COMMENTARY, March 20 — The government needs to put cold hard cash into the rakyat’s hands today. Right now.
Freezing the monthly tax deductions (PCB) is a start, followed by freezing the CP204 advance tax paid by businesses. Next, the government should reverse all the PCB and CP204 paid for the last 12 months.
This is a measure that is easily within the government’s ability. There’s no need for people to apply for anything, qualify for anything, to find the right form. Just press the button, and send that money back to where it came from in this dire time of need.
Reversing PCB directly to the employees will put money in their pockets, to use on their children, on sick parents, on paying for necessities for the next few months. Reversing the CP204 will allow businesses to keep paying wages and salaries, to pay suppliers so that they in turn can pay their wages and salaries and pay their suppliers.
This is one way of cutting the impact of a cash crunch. The first stimulus package of RM20 billion was probably adequate at the time then-prime minister Tun Dr Mahathir Mohamad announced it.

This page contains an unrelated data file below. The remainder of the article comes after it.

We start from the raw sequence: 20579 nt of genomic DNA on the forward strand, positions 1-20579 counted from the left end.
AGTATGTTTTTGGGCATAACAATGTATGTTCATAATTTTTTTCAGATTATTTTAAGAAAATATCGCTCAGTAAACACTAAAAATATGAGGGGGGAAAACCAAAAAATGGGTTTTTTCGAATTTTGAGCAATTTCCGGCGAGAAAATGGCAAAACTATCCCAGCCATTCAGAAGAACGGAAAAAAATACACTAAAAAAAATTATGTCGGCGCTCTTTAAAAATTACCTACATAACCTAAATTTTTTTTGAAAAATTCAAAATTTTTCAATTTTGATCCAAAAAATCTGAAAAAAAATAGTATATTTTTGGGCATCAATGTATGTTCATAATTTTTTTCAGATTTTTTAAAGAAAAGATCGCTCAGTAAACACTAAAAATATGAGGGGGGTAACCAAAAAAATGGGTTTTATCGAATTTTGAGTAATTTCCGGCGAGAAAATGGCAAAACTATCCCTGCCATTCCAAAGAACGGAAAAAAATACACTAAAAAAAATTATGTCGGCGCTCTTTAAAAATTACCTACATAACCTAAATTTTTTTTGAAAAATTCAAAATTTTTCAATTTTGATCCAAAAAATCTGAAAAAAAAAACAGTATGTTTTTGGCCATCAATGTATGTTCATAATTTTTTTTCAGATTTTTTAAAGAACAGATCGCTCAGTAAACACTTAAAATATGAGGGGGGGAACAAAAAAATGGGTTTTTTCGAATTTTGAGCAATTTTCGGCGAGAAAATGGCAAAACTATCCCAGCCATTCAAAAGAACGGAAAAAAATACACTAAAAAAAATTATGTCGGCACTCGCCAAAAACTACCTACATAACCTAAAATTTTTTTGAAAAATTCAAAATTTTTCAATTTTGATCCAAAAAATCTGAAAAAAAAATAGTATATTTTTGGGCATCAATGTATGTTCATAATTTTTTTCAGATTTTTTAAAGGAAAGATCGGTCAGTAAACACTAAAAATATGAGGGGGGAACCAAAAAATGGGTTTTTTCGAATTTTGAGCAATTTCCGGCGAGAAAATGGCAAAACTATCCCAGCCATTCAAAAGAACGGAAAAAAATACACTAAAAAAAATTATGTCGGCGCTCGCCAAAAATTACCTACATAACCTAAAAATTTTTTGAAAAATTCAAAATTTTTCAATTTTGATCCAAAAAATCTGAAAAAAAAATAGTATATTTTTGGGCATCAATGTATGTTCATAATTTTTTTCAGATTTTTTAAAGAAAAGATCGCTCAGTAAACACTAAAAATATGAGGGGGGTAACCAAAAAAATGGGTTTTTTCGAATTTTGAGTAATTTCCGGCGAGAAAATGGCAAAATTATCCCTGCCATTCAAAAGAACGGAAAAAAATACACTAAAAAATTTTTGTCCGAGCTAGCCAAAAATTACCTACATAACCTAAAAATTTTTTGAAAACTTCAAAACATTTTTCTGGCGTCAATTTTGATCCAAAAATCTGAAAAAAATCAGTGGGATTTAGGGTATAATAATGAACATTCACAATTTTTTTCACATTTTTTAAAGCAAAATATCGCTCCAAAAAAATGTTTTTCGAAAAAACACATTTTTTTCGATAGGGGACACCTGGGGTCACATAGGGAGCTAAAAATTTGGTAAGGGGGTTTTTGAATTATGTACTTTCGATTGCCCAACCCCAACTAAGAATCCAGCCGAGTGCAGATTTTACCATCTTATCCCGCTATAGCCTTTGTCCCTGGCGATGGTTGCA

The recent addition of another few billion ringgit announced by Prime Minister Tan Sri Muhyiddin Yassin will not really make a difference. The lockdown has changed everything.
The most immediate measures that will bring relief is to stop sucking cash out of the economy and out of businesses’ accounts. This cash should stay in the economy and be used to keep people alive. Don’t let “experts” tell you anything different.
Without a cash injection, there will be widespread failure of businesses. Many small businesses will fail, and with them that part of the economy that they keep alive — small hawkers who pay dishwashers a daily wage, small firms who pay dispatch riders and cleaners and newspaper delivery men.
If anything, the government should consider giving an immediate increase in salary to the people on the front lines, especially those on the lower pay rungs. All the emergency personnel — police, Bomba, paramedics, nurses, orderlies, hospital staff and assistants — they should be paid more.
Do not talk about raising government revenue, do not talk about 1MDB bonds, do not talk about deficits. Talk about reassuring people that you know what you’re doing, and you know what the economy needs and immediate cash injection.
Do not talk about whether the government can afford it. To quote Nobel Laureate Joseph Stiglitz, the American economist: “When the US was attacked during the Second World War, no one asked, ‘Can we afford to fight the war?’ It was an existential matter. We could not afford not to fight it.”
What is the government for if not for this, to help us shoulder the burden of tough times? Why do we pay taxes if not to have a leader who will pull us all together and bring us through the coming adversity?